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Thermoset molding news from K'89.

Thermoset Molding News From K'89

Last month (p. 38), we reported on developments in polyester SMC molding technology. This month, we wrap up our K'89 report with news in general thermoset injection and compression molding, including a novel in-press deflashing system, a new thermoset injection press series, and new wrinkles in thermoset controls and tooling.


The photo on p. 51 shows an innovative auxiliary device for automatically cooling and deflashing parts in a compression press. It was shown operating on the new four-station automatic compression press from Battenfeld Duroplasttechnik (formerly Battenfeld Berges, and represented by Marvel Equipment), described in our show preview (PT, Sept. '89, p. 64). The post-molding operations are accomplished with a rotary-indexing metal drum. A robot takes the part--in this case a circuit-breaker lid--from the mold and places it on the drum, where it is held in place by vacuum. The metal surface of the drum is internally cooled. While on the drum, the part is pushed against a metal plate that breaks off most of the flash, especially the thicker sections.

Two remaining stations on the drum could be used for drilling holes or other operations. The machine at the show was the second system of this type ordered by a major W. German electrical-parts manufacturer.


Also new from Battenfeld Duroplasttechnik is the BE series of five thermoset injection machines of 145, 200, 275, 350, and 440 tons. They're said to have been completely redesigned according to the Compact Design (CD) approach used on Battenfeld's smaller thermoplastic machines. The new modular hydraulic system is said to make them extremely fast and incorporates a servovalve on the injection unit for closed-loop control. Two accumulator systems are provided for the injection and clamp units. Newly developed valves reportedly ensure deceleration for gentle mold locking, even at fast-closing speeds over 1400 in./min. Unilog 4000 controls are standard.


Our January report on injection molding news at K'89 (pp. 67, 69) included discussion of new controls and SPC reporting functions for thermoset machines from Bucher-Geyer (Bucher, Inc., Buffalo Grove, Ill.). One of the more interesting features of the Mannesmann Demag CAS/CAP information system now available on the Bucher presses, according to a company spokesman, is the ability to measure and record the area under the injection-pressure curve as a quality-control variable (see graph). Using it as a measure of the work put into the material can indicate a change in lot-to-lot consistency of the compound.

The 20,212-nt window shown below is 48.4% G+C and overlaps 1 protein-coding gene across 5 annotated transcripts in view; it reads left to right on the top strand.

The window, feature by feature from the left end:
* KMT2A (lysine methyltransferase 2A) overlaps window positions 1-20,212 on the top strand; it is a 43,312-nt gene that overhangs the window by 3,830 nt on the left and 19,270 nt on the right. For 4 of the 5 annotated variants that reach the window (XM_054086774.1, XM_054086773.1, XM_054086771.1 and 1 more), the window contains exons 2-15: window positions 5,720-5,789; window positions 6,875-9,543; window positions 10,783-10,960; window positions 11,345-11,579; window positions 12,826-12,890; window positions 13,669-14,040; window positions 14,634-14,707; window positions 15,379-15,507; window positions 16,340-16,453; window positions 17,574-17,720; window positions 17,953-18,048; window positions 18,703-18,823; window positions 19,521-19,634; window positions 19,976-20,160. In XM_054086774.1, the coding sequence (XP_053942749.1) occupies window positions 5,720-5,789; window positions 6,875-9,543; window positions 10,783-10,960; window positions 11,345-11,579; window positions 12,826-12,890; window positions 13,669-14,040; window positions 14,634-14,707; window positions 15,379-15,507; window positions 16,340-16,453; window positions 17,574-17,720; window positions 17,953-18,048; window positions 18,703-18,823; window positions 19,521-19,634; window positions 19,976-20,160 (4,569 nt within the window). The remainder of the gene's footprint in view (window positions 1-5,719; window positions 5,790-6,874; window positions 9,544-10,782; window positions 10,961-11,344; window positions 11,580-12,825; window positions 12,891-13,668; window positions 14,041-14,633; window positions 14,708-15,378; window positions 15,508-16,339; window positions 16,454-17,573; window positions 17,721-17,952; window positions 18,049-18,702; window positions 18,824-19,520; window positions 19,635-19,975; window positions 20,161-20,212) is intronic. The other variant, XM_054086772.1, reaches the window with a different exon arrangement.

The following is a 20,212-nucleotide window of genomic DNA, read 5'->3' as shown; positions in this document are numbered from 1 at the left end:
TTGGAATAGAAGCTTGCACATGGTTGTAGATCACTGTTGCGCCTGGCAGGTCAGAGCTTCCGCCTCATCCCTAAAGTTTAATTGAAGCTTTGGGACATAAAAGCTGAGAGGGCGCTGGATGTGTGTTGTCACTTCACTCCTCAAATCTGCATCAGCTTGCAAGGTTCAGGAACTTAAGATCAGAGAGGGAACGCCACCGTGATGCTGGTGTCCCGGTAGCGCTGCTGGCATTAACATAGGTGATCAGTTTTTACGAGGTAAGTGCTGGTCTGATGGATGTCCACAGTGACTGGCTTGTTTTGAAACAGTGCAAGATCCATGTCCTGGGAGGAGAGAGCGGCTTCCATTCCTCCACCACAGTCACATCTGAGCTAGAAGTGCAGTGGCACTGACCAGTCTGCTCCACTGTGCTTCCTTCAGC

In addition, Bucher has a new, exclusive relationship with Acrolab Instrument Ltd. of Windsor, Ontario and Detroit for improving productivity of thermoset tooling. Under this agreement, Bucher represents Acrolab in the thermoset field; Acrolab makes heat pipes and designs heating/cooling systems for molds (previously, Acrolab has been mainly involved with thermoplastic applications). Using heat pipes together with Calrod-type electric heaters reportedly allows distributing heat uniformly over the cavity surface, including deep into cores, resulting in faster cycles and more uniform curing. One customer molding polyester BMC head-lamp reflectors reportedly achieved 10% average improvement in cycle time.
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Title Annotation:trade show report
Author:Naitove, Matthew H.
Publication:Plastics Technology
Date:Mar 1, 1990
Previous Article:Slit-sealing wider HMW-HDPE film slowly gains acceptance.
Next Article:Details are in on nylon 1212; also new nylon TPE's.

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